This is where colleges acknowledging the benefits of emotional support animals is extremely important. Support animals can save lives. My cat has prevented me from even acknowledging suicidal thoughts for over two years now because I am the only person responsible for taking care of her. She is my responsibility, so I have to stay alive so that she can have a good home.

That might seem ridiculous to many people, but this is what support animals do every day. There are times where I can't put gas in my car because I have to buy my cat food. That said, I would never give her up to save 20 to 30 bucks a month. My cat saved me.

There are other animals saving other people by just existing in their homes. College kids may be broke, but we need all the support that we can get. A personal friend of mine, Kayla, also has an emotional support animal. Her animal is also a cat, but where mine helps with my depression, her cat helps with her anxiety. Kayla said that her cat seems to know when she gets shaky, and although her cat doesn't stop the anxiety attack, "she makes it easier". Kayla recently graduated and lives alone. Her cat helps her stay in a more positive mood by making Kayla feel worthwhile by having something that relies on her.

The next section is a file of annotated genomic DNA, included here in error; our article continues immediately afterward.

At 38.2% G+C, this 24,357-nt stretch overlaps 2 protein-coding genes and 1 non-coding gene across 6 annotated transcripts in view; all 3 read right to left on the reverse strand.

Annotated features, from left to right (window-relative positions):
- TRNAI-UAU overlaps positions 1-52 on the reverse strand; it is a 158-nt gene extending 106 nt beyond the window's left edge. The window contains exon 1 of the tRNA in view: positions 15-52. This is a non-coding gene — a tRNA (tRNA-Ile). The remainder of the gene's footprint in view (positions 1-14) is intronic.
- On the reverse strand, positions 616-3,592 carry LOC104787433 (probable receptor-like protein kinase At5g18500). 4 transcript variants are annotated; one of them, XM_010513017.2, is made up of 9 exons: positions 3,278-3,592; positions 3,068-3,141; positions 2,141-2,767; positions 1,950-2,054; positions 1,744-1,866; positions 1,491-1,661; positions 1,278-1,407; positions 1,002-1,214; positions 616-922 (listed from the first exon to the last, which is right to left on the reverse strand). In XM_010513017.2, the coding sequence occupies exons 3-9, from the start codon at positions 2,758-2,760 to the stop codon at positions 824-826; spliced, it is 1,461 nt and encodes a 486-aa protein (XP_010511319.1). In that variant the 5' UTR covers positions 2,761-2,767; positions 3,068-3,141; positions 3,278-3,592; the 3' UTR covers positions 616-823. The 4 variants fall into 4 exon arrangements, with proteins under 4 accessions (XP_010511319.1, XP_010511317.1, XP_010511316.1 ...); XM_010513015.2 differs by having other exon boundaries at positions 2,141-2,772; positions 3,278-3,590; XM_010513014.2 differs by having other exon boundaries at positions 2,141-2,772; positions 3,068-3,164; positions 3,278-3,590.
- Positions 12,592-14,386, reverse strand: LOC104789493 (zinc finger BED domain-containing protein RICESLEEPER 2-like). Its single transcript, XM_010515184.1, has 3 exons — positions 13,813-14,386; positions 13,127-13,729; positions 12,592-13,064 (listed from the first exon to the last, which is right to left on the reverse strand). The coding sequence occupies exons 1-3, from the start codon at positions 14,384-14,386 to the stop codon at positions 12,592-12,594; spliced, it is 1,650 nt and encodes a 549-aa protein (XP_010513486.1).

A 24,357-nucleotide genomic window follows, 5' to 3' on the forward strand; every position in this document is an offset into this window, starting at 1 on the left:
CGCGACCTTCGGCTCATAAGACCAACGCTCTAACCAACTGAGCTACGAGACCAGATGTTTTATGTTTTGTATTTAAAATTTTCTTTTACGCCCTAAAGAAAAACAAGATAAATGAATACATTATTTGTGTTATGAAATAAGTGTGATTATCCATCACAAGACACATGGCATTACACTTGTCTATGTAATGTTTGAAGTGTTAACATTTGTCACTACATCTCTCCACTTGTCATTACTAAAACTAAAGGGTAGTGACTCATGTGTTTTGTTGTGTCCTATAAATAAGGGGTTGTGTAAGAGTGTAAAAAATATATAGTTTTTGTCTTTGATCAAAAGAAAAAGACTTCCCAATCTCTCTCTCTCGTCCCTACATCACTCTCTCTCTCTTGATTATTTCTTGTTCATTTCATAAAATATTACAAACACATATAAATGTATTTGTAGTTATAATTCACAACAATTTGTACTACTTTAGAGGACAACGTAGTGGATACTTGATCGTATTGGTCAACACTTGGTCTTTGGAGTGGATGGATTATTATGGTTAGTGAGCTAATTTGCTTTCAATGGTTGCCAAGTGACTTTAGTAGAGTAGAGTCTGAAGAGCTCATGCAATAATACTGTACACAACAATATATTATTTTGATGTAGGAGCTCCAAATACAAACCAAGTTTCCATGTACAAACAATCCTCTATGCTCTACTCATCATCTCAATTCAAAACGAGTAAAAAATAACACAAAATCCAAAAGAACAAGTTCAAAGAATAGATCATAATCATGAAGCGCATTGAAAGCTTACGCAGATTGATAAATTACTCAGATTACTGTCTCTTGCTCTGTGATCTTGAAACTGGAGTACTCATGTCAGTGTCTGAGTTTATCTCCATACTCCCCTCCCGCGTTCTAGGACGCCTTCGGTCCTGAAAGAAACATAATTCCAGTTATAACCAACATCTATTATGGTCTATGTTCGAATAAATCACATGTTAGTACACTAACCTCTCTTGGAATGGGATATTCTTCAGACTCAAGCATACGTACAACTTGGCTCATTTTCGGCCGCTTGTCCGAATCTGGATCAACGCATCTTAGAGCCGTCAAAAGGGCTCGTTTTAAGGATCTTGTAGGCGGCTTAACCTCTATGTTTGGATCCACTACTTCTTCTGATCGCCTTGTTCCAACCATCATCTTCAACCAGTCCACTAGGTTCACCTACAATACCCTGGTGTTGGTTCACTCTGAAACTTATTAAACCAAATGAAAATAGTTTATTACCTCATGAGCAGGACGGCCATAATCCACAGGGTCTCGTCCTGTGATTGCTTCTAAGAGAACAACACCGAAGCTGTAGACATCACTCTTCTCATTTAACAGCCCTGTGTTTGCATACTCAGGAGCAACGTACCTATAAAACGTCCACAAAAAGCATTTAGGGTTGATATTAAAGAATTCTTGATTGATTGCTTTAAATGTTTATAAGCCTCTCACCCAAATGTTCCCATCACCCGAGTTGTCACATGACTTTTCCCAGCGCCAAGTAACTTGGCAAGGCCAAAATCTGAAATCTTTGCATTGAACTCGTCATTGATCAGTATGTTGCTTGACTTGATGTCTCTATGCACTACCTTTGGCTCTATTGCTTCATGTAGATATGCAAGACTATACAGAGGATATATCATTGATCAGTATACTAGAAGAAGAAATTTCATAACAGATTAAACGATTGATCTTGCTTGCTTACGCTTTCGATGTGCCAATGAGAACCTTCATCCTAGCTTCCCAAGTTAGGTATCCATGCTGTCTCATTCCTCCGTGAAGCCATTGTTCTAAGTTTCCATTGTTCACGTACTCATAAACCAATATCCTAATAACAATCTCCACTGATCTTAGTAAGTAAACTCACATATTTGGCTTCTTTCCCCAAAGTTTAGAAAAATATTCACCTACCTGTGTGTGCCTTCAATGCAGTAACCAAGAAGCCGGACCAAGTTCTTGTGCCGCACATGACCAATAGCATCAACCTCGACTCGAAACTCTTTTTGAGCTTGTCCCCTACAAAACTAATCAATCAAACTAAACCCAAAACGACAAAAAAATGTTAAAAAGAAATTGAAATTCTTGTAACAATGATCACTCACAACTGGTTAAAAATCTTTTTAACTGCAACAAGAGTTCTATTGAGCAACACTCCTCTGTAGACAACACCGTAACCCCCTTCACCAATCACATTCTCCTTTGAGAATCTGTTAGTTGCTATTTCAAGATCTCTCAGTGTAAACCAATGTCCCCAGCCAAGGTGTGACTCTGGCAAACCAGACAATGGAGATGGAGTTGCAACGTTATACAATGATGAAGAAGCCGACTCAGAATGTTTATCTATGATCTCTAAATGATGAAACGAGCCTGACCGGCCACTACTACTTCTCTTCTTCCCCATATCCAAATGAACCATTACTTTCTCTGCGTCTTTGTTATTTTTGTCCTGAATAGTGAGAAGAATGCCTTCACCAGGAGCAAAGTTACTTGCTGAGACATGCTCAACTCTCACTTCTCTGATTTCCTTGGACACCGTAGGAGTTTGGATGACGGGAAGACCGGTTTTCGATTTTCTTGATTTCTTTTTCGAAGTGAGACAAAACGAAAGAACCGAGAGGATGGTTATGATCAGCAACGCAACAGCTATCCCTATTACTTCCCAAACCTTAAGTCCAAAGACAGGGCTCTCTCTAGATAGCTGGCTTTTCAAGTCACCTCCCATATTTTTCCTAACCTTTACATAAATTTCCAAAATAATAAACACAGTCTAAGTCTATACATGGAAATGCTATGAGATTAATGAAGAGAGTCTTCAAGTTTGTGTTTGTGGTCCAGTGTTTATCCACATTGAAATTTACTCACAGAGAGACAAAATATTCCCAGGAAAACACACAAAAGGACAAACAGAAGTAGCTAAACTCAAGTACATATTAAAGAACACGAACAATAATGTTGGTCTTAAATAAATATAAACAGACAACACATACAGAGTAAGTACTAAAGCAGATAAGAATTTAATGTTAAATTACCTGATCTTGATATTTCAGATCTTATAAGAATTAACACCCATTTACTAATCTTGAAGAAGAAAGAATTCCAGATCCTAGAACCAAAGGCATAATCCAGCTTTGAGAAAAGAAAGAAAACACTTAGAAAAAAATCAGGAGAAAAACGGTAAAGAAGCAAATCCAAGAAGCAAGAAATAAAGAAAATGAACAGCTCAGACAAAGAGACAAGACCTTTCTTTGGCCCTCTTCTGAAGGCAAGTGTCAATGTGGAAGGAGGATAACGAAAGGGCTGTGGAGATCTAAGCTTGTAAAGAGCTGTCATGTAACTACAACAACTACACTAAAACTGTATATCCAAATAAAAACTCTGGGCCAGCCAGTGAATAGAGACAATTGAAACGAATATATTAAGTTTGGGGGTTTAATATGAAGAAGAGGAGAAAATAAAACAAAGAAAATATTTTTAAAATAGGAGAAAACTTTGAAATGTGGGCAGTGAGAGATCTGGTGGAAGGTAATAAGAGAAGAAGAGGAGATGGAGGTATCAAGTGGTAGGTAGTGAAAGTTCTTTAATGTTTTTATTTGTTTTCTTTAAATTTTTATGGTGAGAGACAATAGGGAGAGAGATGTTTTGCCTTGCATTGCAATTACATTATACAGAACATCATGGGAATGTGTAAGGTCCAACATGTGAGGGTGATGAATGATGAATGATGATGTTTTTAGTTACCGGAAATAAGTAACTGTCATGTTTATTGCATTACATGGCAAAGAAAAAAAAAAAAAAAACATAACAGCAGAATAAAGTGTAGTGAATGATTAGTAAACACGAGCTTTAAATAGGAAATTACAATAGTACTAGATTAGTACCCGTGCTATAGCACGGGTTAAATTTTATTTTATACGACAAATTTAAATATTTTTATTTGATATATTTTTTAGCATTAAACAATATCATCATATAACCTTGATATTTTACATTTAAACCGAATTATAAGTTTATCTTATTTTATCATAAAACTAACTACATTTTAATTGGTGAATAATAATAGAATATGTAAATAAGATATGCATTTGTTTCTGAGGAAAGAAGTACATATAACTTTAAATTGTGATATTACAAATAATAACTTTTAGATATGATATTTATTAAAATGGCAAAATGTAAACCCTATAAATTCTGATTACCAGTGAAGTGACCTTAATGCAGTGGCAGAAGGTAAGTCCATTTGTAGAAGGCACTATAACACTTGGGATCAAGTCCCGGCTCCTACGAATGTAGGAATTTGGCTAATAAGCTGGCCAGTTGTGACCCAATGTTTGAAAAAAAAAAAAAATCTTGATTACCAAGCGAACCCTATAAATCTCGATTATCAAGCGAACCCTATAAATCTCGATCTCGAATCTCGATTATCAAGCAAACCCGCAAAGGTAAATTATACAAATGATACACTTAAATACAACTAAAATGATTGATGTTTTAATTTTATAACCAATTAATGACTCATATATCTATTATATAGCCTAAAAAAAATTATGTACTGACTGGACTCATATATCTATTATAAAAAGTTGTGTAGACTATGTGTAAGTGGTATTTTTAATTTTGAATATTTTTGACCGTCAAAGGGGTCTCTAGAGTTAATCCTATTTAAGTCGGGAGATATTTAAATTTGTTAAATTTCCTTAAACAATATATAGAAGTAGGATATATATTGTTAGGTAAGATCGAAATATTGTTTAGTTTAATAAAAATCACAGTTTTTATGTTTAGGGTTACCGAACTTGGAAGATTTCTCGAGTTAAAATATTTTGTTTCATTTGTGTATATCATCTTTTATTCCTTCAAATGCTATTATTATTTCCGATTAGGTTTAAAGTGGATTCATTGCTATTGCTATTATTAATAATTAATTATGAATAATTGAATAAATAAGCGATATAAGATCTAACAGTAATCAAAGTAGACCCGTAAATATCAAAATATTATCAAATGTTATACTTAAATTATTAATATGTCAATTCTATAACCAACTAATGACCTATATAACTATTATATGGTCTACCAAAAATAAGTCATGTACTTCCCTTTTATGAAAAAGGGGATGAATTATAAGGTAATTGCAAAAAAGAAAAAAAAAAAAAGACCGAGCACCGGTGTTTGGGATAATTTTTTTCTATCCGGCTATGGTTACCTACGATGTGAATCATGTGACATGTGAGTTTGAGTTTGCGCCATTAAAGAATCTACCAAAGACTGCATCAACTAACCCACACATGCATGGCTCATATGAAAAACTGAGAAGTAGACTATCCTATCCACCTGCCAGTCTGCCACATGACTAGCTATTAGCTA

Self-worth is extremely important for everyone, but even more so for recent college-graduates of a major that does not have many job openings for people with less than five years of experience. Kayla's cat is a prime example of what emotional support animals can provide. More and more college graduates it seems are facing financial struggles due to a lack of jobs in their career fields. A retail job just doesn't cut it when it comes to paying back loans.

Some people get emotional support from friends. Some people get support from family. Some people find self-worth in getting good grades. Some people find a way to keep fighting just to prove someone wrong. However, these things don't cut it for everyone.

If support, self-worth and a desire to keep living come in the shape of an animal, colleges need to recognize that. Kayla and I are extremely lucky that our college cared so much about our mental health and accepted emotional support animals as an integral part of students taking care of themselves.